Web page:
Barley is the most common grain used for finishing cattle in Western Canada, according to researchers from the University of Saskatchewan’s (USask) Livestock and Forage Centre of Excellence (LFCE). It’s typically dry rolled, but as a growing number of producers consider feeding steam-flaked corn, some – including researches at USask – wonder if the same process can work for barley.
For cattle to properly digest the starch in corn, the corn is processed through a steam conditioner before being rolled in a feed mill. But there’s a price to pay for this option – a steam flaking unit can cost between $78,000 and $300,000.
“If they are going to put the money into a steam flaking unit, they want to know if it will add value to their barley in the same way that it increases the value of corn,” said graduate student Coleman Nixdorff.
Now in the second year of his master of science degree program, the former George McDougall High School student can relate to producers’ concerns. His family owns Yankee Valley Ranch, located east of Airdrie, where they raise purebred Herefords and operate a commercial cow-calf operation.
Nixdorff’s feed project started at LFCE in mid-March with 420 steers – each weighing about 362 kg (800 lbs.). The research team divided the herd into four, with each group of 105 cattle (split into seven pens each) receiving the either dry-rolled barley, tempered barley that had been soaked in water for 24 hours prior to being rolled, mid-flake steam-flaked barley or coarse-flake steam-flaked barley.
“When the barley comes out of the steam chest, it’s flaked by rolling through a roller mill,” Nixdorff said. “This gelatinizes the starch, making it more available, and increases the surface area of the grain. It also decreases the fine particles in the feed because of the moisture that’s been added.”
It’s not clear if steam-flaking increases or lowers the risk of rumen acidosis, a digestive disorder in cattle that occurs when acid is produced faster than it can be used in the digestive process, he added.
Nixdorff expects the animals receiving steam-flaked barley to gain weight faster, using the nutrients more efficiently, because starch utilization contributes to weight gain. As the feed’s surface area and gelatinization increase, more starch is available for the rumen microbes to digest. That’s why, Nixdorff said, the flatter, mid-flake barley with more surface area will have more digestible energy than the coarse-flake feed.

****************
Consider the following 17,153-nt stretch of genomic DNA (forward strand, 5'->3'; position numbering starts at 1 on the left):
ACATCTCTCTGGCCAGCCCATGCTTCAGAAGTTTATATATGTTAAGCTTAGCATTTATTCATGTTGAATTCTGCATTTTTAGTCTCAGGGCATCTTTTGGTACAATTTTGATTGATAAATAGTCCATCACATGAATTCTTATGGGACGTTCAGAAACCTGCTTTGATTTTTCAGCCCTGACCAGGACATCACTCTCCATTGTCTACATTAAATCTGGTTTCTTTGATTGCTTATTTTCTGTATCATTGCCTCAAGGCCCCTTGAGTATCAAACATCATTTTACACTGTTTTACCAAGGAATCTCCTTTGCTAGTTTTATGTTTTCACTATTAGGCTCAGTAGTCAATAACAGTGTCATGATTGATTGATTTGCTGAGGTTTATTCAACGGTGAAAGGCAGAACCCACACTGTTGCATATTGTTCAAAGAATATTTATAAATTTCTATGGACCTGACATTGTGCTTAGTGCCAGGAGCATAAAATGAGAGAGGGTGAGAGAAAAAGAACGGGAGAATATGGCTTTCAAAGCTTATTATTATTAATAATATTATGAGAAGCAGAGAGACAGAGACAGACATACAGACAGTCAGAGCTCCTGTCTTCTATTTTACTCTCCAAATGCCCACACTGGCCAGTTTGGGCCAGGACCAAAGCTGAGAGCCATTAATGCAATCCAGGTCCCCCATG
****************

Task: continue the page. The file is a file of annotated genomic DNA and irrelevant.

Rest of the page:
“But the increase in the amount of energy from the processed barley could change the way the steers deposit fat, and possibly change the yield grade,” he said. “They might start depositing fat faster and that could affect the way they grade out on the rail.”
During the study, Nixdorff is calculating how much feed the animals consume, the amount of weight they gain and the gain-to-feed ratio. He’s also measuring their fecal starch concentrations, which will indicate if the grain has been fully digested.
The study will continue for another 12 weeks, until the steers have reached the target live weight of 650 kg (1,433 lbs.). After slaughter, Nixdorff will record the animals’ carcass weights, yield grades and quality grades. Their livers will also be examined for abscesses, a sign of rumen acidosis caused by feed that’s too high in carbohydrates.
Based on the study’s results, Nixdorff hopes to make a recommendation on the economic viability of purchasing a steam flaker for barley processing. For the beef industry to continue growing, he said, producers need to be looking for ways to improve.
“If we were still feeding cattle the way we were 30 years ago, we wouldn’t see the production efficiency we see today,” said Nixdorff, who plans to eventually return to his family’s ranch and work as a feedlot/cow-calf nutritionist.
“There’s always room for improvement and change.”